Class of Ninety-Three

Jon and I have been watching this relatively new reality show on the WB called “High School Reunion,” and I hate to even admit this, but it’s the scariest thing I’ve ever seen. I watch it with my hands over my eyes and an emergency whiskey sitting an arm’s length away. I’m sure it’s not supposed to be scary, but my own ten-year high school reunion is later this year, and as I’ve mentioned to Sour Bob who was there in my AP English class when I wrote my final term paper on Joseph Smith and tried to prove through historical documents written by Mormons that the Mormon church was the only true church on earth, no amount of psychotherapy could prepare me for such a return to hell.

For the past couple of years I have had a recurring nightmare that goes like this: I receive a call from someone on the school board from my home town who says that because of a “glitch” in the system, everyone who graduated from my high school in 1993 has to repeat their senior year. It doesn’t matter that I have a college degree, and if I don’t go back and redo my senior year of high school, that college degree becomes null and void. I then begin screaming, usually outloud.

And in this nightmare, as in real life, it’s impossible to imagine a worse scenario. I would rather base jump off a two-story building than relive a single moment of high school. I’d much rather have that dream where you’re being chased by a crocodile as you run around in public naked but for half-socks.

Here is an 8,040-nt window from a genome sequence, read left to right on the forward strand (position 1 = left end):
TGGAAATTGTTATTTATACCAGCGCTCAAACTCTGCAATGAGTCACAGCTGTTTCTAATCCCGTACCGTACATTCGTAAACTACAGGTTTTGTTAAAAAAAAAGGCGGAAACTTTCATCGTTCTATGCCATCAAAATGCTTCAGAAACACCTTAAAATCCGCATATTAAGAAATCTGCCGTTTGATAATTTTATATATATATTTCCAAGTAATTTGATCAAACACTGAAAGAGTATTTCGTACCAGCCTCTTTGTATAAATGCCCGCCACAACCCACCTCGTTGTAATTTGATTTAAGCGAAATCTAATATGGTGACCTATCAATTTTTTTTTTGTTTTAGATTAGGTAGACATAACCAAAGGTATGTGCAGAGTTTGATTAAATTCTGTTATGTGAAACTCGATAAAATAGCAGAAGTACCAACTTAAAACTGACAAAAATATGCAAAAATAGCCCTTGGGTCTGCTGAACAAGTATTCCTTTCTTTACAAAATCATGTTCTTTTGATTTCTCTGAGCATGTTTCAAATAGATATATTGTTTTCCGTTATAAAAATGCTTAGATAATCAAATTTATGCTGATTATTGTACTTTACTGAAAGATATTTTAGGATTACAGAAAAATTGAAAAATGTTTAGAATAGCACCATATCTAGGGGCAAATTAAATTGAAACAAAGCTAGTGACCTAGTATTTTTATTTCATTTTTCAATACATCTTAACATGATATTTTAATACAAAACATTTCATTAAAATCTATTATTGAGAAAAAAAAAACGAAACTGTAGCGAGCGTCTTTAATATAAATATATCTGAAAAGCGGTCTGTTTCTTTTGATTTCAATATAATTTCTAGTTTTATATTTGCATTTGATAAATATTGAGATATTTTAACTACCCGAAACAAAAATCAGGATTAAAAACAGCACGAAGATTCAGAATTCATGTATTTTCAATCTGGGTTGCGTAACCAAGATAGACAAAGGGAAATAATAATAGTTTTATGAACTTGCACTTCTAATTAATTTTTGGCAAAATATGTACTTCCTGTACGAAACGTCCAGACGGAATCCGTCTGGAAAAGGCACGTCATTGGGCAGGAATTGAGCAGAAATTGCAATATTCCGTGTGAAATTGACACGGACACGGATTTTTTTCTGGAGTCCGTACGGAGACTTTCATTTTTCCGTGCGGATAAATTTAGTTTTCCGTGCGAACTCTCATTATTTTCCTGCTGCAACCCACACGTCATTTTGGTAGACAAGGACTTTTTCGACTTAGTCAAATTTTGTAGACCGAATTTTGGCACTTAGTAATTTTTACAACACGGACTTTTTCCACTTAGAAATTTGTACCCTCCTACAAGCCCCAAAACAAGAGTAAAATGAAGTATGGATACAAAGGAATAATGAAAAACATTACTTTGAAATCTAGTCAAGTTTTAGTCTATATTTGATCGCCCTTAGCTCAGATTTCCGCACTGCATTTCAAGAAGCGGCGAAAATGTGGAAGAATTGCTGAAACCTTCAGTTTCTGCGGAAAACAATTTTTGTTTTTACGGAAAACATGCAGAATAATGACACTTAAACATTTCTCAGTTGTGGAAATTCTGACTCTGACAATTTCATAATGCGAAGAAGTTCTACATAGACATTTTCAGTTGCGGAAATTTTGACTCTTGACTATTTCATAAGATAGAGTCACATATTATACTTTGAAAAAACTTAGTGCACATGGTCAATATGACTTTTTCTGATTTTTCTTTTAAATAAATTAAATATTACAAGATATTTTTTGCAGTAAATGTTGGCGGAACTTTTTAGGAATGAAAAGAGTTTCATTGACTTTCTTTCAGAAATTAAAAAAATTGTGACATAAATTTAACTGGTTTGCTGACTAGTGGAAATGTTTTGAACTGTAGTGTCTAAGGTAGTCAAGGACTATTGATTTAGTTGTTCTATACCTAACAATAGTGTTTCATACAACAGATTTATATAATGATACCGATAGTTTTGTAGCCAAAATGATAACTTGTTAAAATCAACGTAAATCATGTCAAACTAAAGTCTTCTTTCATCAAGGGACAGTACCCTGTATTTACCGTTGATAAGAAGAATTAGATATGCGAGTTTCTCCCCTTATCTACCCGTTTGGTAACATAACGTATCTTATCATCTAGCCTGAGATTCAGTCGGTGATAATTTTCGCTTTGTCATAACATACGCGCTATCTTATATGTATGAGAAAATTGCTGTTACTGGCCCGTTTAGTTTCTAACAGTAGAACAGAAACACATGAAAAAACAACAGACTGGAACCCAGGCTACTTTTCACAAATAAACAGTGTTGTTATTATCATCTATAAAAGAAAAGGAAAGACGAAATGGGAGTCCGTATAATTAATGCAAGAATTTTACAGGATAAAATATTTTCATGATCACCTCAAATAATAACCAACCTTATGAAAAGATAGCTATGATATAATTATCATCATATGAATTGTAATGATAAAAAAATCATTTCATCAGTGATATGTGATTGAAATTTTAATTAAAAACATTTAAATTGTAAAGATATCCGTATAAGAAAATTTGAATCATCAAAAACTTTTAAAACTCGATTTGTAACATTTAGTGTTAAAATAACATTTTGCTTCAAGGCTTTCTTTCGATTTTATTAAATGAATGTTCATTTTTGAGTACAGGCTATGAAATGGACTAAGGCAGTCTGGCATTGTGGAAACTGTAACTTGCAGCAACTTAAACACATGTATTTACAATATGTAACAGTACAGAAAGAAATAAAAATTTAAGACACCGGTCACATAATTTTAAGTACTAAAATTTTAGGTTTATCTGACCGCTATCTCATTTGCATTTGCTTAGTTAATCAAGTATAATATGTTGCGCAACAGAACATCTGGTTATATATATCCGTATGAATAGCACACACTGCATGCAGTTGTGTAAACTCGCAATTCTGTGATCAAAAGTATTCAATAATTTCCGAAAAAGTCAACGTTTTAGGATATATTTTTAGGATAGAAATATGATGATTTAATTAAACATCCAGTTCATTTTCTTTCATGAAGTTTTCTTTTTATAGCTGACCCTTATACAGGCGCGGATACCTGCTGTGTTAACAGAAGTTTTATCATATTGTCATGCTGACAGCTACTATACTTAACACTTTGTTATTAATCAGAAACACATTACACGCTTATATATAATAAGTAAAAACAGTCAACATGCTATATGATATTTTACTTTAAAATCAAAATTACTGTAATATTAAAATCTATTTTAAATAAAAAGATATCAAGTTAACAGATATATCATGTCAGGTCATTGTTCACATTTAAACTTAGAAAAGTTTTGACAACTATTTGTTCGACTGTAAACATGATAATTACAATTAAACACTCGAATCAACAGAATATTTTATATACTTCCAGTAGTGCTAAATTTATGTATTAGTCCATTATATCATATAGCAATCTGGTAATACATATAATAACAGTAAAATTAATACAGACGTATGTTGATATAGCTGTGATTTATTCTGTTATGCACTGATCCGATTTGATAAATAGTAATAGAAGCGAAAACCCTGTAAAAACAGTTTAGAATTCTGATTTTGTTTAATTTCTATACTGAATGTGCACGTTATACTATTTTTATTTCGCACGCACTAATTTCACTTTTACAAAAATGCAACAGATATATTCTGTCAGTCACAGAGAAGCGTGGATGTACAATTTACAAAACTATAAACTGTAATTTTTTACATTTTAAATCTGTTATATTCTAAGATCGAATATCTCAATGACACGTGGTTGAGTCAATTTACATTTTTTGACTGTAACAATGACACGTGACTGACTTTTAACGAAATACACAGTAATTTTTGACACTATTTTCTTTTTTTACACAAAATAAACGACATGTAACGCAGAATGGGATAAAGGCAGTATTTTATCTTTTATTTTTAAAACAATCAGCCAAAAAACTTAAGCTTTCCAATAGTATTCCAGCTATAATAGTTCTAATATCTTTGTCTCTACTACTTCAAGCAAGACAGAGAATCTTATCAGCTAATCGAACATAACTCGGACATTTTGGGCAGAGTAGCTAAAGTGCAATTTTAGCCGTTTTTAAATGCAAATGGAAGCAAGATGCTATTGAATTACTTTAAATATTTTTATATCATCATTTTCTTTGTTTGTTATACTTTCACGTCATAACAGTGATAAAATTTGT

Up until very recently it’s been easy to deny that I was ever the Heather who:
– once believed that Rush Limbaugh was a prophet of God.
– referred to Dan Quayle as “my man in Washington.”
– threw public hissy fits whenever a quiz or a paper came back with a 98 or 99 and not a perfect 100.
– saw Milli Vanilli in concert and believed they were actually singing.
– was reduced to fucking tears when I found out they actually weren’t.
– sang Bette Midler’s “The Rose” solo in front of 300 horrified fellow students.
– took The Cure very seriously.
– totally believed that “to be great is to be misunderstood.”
– frowned incessantly
– constantly told other people that they were being so immature.
– formed a “V” club with three fellow virgins, complete with secret handshake and ID card.
– wore combat boots because it was just so rebellious.
– confessed to my Bishop every time I kissed with tongue.
– said a prayer in my graduation speech because the evil ones were trying to take God out of the schools.
– when asked to submit a quote that said best how I wanted to be remembered chose, “Can’t keep my mind from the circling sky, tongue-tied and twisted just an earthbound misfit, I,” and thought, man, it doesn’t get any deeper than that.
– wore a padded bra
– stalked a certain boy so aggressively that he once spotted me spying on him from behind a tree in his front yard.
– truly believed that the election of Bill Clinton was a sign of the times as outlined in the Book of Revelations.

I could go on and on and perhaps talk about my one gigantic eyebrow or the nappy hair that was long enough to hit my waistline, but I think I’ve adequately illustrated why the majority of my graduating class might not be looking forward to the return of the grumpy, Book of Mormon-wielding vigilante.